• Modify button is displayed only for admins on every tutorial
  • Delete tutorial is displayed only for admins on every tutorial which has zero registrations
  • Add tutorial link button is displayed for admins on the bottom on the page

First, we handle template rendering and write integration tests in jasmine. The order of the it specs is given by order of implementation given by the previous specification.

In the first test we check that we render tutorial lines according to the data supplied to the template. Please note the use of Blaze.renerWithData.

//file:/tests/jasmine/client/tutorials-template-spec.sj
describe("Tutorials template", function() {
    it("should show a list of tutorials when there are some available", function () {
        var div = document.createElement("DIV");
        var data = {tutorials: [{}, {}]};
        data.tutorials.count = function() { return 2; }

        var comp = Blaze.renderWithData(Template.tutorials, data);

        Blaze.insert(comp, div);

        expect($(div).find(".tutorialLine").length).toEqual(2);
    });
});

In the second test, within the same file, we check that we display the warning if no tutorials currently exists in the system:

it("should show a warning when no tutorials are available", function () {
    var div = document.createElement("DIV");
    var comp = Blaze.renderWithData(Template.tutorials, {tutorials: {count: function() { return 0; }}});

    Blaze.insert(comp, div);

    expect($(div).find("#noTutorialsWarning")[0]).toBeDefined();
});

Whenever you want to see how your rendering is doing, you can log it with console.log(div) and see the result in your console.

Next, we want to have all tutorials sorted by title. Creating test for this is going to be a bit tricky, since we want to assign and sort the data in the router and not in the template helper. Here is our test spec proposal:

//file:/tests/jasmine/client/tutorials-template-spec.js
it ("should sort tutorials by name", function() {
    var route = _.findWhere(Router.routes, {name: "tutorials"});
    spyOn(Tutorials, "find").and.returnValue({});

    // call the function "data()"
    var data = route.options.data();

    expect(Tutorials.find).toHaveBeenCalled();
    expect(Tutorials.find.calls.mostRecent().args[0]).toEqual({});
    expect(Tutorials.find.calls.mostRecent().args[1].sort.name).toEqual(1);
    expect(data).toEqual({tutorials: {}});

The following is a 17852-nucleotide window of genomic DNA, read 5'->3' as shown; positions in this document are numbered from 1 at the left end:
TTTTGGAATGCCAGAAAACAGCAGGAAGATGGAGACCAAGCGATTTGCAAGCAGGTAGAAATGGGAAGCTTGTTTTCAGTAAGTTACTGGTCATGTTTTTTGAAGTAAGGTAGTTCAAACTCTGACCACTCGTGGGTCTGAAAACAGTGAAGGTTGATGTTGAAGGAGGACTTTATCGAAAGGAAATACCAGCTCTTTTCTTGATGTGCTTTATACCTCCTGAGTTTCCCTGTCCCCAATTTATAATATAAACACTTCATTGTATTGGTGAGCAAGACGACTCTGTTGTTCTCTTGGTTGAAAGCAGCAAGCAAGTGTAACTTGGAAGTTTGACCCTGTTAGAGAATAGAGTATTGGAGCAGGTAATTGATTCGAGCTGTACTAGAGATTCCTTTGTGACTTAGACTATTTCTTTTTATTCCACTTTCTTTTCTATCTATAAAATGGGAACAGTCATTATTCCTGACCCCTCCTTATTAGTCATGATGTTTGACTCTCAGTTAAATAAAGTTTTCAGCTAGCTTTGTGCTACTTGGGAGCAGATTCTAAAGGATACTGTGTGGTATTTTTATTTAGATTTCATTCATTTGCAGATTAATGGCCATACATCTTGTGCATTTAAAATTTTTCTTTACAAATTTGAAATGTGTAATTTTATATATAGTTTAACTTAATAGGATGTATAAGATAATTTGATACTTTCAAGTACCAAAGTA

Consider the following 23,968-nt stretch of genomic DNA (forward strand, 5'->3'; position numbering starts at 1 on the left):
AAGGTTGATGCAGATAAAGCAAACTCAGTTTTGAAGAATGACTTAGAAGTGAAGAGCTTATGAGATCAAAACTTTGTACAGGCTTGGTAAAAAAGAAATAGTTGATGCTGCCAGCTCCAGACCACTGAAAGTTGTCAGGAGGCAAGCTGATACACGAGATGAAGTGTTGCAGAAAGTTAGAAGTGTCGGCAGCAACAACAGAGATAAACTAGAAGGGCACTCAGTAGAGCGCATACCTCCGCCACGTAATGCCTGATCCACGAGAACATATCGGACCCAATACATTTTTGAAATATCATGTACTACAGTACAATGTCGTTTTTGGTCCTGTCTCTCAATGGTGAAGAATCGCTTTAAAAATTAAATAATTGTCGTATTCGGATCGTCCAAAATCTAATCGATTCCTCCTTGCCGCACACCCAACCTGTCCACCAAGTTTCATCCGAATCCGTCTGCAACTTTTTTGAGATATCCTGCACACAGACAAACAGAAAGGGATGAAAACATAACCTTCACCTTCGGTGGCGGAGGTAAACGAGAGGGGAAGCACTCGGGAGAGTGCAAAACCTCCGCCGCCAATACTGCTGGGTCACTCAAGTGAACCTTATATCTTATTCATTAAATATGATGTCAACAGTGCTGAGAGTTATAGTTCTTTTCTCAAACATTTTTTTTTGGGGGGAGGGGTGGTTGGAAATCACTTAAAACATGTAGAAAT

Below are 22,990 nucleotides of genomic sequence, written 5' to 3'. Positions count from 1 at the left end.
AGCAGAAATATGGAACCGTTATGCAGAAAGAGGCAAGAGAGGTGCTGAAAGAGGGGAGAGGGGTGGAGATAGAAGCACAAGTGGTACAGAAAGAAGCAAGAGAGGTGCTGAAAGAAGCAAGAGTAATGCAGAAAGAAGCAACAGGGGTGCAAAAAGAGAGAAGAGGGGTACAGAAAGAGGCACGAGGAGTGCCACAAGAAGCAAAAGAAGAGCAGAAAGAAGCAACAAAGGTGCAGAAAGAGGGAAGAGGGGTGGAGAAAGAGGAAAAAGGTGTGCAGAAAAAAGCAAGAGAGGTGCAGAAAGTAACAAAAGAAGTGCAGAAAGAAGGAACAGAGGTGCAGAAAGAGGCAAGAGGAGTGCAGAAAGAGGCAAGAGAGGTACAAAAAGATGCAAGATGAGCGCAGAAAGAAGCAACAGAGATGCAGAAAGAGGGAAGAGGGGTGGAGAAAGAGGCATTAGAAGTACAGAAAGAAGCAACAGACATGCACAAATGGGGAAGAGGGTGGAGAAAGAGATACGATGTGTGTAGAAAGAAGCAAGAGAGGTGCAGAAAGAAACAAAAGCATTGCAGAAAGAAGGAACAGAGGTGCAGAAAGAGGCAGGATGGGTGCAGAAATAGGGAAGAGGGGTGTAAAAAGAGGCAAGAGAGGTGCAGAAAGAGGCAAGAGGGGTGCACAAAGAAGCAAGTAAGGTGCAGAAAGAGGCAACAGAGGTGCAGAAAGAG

});

And following is the modification of the router

file:/lib/route.js
Router.map(function() {
    this.route('tutorials', {
        path: '/tutorials',
        waitOn: function() {
            return [Meteor.subscribe('tutorials'), Meteor.subscribe('registrations')];
        },
        data: function() {
            return {tutorials: Tutorials.find({}, {sort: {name: 1}}) };
        }
    });
});

If we would use a template helper to obtain our data, instead of using iron router’s data() function, creating the test would be easier:

//file:/client/views/tutorials/tutorials.js
Template.tutorials.tutorials = function() {
    return Tutorials.find({}, {sort: {name: 1}}
};

//file:/tests/jasmine/client/tutorials-template-spec.js
it ("should sort tutorials by name", function() {
    spyOn(Tutorials, "find").and.returnValue({});

    // call the function "data()"
    var data = Template.tutorials.tutorials();

    expect(Tutorials.find).toHaveBeenCalled();
    expect(Tutorials.find.calls.mostRecent().args[0]).toEqual({});
    expect(Tutorials.find.calls.mostRecent().args[1].sort.name).toEqual(1);
    expect(data).toEqual({tutorials: {}});
});

This is the template we have so far:

<br /><br /><h1>Tutorials</h1>
    {{#if tutorials.count}}
        {{#each tutorials}}

<div class="tutorialLine">Line</div>
        {{/each}}
    {{else}}

<p class="well bg-warning" id="noTutorialsWarning">There are no tutorials available ...

    {{/if}}

Next, we will implement all admin buttons that allow us to create and modify tutorials. We have decided to create only one test case for all buttons. This test is using stubs for authorisation checks.

//file:/tests/jasmine/client/integration/tutorialsTemplateSpec.js
it("should show create, modify and delete button to admin user", function () {
    spyOn(Blaze._globalHelpers, "isInRole").and.returnValue(true);

    var data = {tutorials: [{}, {}]};
    data.tutorials.count = function() { return 2; };

    Blaze.renderWithData(Template.tutorials, data, div);

    expect($(div).find("#createTutorial")[0]).toBeDefined();
    expect($(div).find(".modifyTutorial").length).toEqual(2);